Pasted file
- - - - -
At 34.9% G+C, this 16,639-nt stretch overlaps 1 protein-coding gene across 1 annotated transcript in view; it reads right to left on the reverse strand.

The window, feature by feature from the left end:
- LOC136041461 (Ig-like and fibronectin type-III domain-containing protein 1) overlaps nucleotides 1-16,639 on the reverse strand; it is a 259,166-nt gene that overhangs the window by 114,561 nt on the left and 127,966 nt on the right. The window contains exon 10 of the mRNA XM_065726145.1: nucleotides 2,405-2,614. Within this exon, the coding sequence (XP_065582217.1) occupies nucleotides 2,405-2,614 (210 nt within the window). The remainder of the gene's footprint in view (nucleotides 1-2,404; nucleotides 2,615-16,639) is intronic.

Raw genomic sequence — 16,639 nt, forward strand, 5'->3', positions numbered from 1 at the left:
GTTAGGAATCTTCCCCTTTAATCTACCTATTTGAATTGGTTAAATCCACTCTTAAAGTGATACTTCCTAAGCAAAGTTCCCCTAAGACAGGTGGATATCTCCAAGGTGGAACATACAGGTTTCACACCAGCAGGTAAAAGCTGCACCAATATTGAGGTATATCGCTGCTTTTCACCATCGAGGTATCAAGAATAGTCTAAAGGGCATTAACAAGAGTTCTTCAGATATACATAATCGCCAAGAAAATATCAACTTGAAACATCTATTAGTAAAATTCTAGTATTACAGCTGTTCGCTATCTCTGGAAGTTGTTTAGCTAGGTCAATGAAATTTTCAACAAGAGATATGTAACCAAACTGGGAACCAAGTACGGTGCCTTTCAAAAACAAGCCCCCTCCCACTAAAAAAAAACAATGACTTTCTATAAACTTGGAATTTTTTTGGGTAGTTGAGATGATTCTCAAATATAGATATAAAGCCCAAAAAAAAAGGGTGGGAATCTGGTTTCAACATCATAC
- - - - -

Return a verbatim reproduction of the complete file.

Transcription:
At 34.9% G+C, this 16,639-nt stretch overlaps 1 protein-coding gene across 1 annotated transcript in view; it reads right to left on the reverse strand.

The window, feature by feature from the left end:
- LOC136041461 (Ig-like and fibronectin type-III domain-containing protein 1) overlaps nucleotides 1-16,639 on the reverse strand; it is a 259,166-nt gene that overhangs the window by 114,561 nt on the left and 127,966 nt on the right. The window contains exon 10 of the mRNA XM_065726145.1: nucleotides 2,405-2,614. Within this exon, the coding sequence (XP_065582217.1) occupies nucleotides 2,405-2,614 (210 nt within the window). The remainder of the gene's footprint in view (nucleotides 1-2,404; nucleotides 2,615-16,639) is intronic.

Raw genomic sequence — 16,639 nt, forward strand, 5'->3', positions numbered from 1 at the left:
GTTAGGAATCTTCCCCTTTAATCTACCTATTTGAATTGGTTAAATCCACTCTTAAAGTGATACTTCCTAAGCAAAGTTCCCCTAAGACAGGTGGATATCTCCAAGGTGGAACATACAGGTTTCACACCAGCAGGTAAAAGCTGCACCAATATTGAGGTATATCGCTGCTTTTCACCATCGAGGTATCAAGAATAGTCTAAAGGGCATTAACAAGAGTTCTTCAGATATACATAATCGCCAAGAAAATATCAACTTGAAACATCTATTAGTAAAATTCTAGTATTACAGCTGTTCGCTATCTCTGGAAGTTGTTTAGCTAGGTCAATGAAATTTTCAACAAGAGATATGTAACCAAACTGGGAACCAAGTACGGTGCCTTTCAAAAACAAGCCCCCTCCCACTAAAAAAAAACAATGACTTTCTATAAACTTGGAATTTTTTTGGGTAGTTGAGATGATTCTCAAATATAGATATAAAGCCCAAAAAAAAAGGGTGGGAATCTGGTTTCAACATCATAC